Combat is another aspect that has been tweaked in this sequel. Instead of traditional turned based duels we get a more strategy RPG like fight were you move your party of four active characters within a small arena. It’s fairly basic, tactics wise, but it adds some extra depth to proceedings as you think about how to position your characters. Ideally you want to place your characters so they can hit multiple foes at once, but you also want to avoid bunching them up together as that makes them susceptible to area effect attacks. When striking the bad guys you get three moves to choose from. Pressing square inflicts a powerful strike, triangle unleashes a flurry of weak hits and x deals out a break attack that is designed to lower a target’s guard (which increases the damage they take.) By performing combos with the trio of moves at your disposal it is possible to score some extra punches which becomes invaluable in building up your SP meter.
Why is the SP meter so important you may ask? Well you need a certain number of SP points to perform a character’s array of special moves. SP points are accumulated by taking damage and whacking the bad guys which is why combination attacks are an effective way of replenishing them. The special moves vary from character to character and range from heals that restore health or remove status ailments, buffs that boost anything from accuracy to strength and devastating signature moves which deal out considerably more damage than the regular attacks you can perform. SP is also used to power the transformation of the goddess characters. Changing from human to CPU form makes the goddesses a powerful combatant, but every turn that passes drains their SP so you have to manage them carefully.
Visually Hyperdimension Neptunia mk2 trounces the first game. The creators, who are known for utilising 2D sprites in their older titles, seem to have finally got to grips with 3D models. Although not stunning, the cartoony graphics are much better in the sequel and no longer resemble something you would see in a PS2 title. Although everything is more polished there are still areas that could be improved. The environment’s textures could use a bit more detail and the artists responsible for the game’s look are guilty of reusing enemies/backgrounds in certain levels (with the only thing changed being the model’s colour.) Sound wise the music and effects are decent although nothing stands out aside from the J-Pop track that plays when the game loads up. The voice acting is for the most part adequate, although the poor delivery of Nepgear’s lines is cringe worthy in parts. The actress in question was so terrible that I found myself relieved to discover that not all the cut scenes are voiced.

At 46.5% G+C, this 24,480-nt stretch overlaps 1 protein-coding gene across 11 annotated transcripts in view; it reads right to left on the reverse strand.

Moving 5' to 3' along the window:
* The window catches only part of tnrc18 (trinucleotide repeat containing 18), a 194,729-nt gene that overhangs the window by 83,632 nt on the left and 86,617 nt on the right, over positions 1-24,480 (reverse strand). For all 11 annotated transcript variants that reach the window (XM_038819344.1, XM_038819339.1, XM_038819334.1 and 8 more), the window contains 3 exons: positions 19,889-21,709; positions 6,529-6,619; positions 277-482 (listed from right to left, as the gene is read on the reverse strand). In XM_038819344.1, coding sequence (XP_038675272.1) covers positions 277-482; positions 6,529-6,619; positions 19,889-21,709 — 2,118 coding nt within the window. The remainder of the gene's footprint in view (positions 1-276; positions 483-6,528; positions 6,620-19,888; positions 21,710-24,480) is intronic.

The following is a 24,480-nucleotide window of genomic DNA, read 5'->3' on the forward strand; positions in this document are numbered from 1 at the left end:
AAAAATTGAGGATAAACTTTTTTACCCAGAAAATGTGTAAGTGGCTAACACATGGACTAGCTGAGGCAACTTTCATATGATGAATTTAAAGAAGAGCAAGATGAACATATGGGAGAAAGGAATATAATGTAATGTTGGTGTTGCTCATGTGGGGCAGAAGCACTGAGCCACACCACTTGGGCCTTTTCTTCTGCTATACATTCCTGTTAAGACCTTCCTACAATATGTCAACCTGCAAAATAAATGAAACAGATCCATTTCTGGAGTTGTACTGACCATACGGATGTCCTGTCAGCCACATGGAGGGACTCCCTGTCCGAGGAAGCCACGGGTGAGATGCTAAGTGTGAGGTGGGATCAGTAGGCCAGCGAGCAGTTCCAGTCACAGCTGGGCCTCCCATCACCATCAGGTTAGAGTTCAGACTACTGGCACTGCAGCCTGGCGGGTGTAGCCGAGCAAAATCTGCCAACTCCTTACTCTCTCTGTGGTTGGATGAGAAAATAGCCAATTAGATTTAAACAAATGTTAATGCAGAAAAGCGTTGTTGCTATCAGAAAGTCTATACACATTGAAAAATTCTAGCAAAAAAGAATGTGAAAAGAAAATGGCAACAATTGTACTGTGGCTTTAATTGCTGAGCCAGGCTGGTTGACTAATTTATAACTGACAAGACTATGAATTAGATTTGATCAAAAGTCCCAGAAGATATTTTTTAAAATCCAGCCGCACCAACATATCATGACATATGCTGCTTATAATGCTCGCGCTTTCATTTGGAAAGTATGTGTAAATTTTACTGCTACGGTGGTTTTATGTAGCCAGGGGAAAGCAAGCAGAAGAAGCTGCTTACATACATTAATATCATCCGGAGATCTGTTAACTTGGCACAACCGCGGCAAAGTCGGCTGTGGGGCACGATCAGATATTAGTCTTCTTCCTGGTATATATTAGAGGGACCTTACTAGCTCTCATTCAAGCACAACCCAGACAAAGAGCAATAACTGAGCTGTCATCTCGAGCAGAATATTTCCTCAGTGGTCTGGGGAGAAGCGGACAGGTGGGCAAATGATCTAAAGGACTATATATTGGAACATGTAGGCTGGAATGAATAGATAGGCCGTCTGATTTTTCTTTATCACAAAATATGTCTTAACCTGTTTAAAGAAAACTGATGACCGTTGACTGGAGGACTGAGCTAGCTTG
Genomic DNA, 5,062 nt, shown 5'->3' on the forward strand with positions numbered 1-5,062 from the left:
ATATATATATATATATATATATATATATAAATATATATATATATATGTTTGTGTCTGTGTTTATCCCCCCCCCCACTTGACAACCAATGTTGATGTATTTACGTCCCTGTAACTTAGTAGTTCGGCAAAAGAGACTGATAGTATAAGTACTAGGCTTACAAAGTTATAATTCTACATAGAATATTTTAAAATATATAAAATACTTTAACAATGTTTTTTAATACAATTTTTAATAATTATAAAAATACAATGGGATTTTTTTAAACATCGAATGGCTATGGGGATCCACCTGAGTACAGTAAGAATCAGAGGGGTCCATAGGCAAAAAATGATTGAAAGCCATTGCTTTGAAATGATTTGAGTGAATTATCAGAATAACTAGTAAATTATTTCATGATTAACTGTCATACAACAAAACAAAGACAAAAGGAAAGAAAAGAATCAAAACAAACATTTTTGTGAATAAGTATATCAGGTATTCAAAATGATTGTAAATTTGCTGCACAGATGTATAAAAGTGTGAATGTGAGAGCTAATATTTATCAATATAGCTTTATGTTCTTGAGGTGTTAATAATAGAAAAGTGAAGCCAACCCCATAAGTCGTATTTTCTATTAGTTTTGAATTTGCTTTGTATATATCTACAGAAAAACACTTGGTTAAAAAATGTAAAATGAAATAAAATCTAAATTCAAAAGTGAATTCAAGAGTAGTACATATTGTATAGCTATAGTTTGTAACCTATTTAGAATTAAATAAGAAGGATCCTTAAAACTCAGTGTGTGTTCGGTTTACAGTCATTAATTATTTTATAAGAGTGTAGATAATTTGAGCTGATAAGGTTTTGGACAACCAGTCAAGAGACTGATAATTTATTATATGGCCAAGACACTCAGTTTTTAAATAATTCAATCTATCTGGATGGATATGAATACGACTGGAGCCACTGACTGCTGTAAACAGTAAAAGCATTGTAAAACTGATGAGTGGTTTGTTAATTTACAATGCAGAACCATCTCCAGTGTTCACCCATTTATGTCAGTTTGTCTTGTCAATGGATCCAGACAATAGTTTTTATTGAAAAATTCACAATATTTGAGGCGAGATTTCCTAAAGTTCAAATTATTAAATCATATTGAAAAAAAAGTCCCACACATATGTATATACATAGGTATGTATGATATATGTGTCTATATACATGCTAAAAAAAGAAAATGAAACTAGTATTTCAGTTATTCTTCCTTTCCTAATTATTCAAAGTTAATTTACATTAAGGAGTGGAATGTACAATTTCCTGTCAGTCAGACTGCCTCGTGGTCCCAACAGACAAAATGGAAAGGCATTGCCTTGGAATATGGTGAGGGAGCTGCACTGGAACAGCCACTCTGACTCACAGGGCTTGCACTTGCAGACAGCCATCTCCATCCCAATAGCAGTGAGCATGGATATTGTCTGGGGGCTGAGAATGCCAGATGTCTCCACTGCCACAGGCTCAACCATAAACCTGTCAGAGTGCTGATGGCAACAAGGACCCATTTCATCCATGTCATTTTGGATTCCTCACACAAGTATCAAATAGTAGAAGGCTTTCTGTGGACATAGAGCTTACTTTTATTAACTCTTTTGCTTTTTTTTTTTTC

I would give the original Hyperdimension Neptunia three stars so I’ll award the sequel four to reflect the fact that it’s a marked improvement. JRPG fans who disliked the original may like the follow up thanks to the gameplay tweaks that have been implemented, improved graphics and larger selection of playable characters. It’s far from a perfect game though and will only appeal to a specific audience. Personally I would like to see the combat system refined even further as it gets repetitive once you suss out a winning strategy that can get you through the entire game. Adding obstacles to navigate around, during the battles, for example would have made things more tactical than simply walking up to an enemy and unleashing the same combos over and over.
The game’s length is also disappointing. Using the in game timer I clocked in thirteen hours before beating the final boss which is rather poor for a role playing game. Even if you choose to take advantage of the new game plus feature to replay the game and grab all the trophies/endings it still works out as being weak value for money. Because of that I would probably recommend renting the game or waiting for a price drop, although that is always a dangerous idea with NIS releases as not many copies get printed out. Due to limited stock their games are notorious for going up in value as they become harder to find. Alternatively you could pirate the game, but be warned that adopting Arfoire policies will likely get you arrested or beaten up by teenage goddesses in jailbait clothing.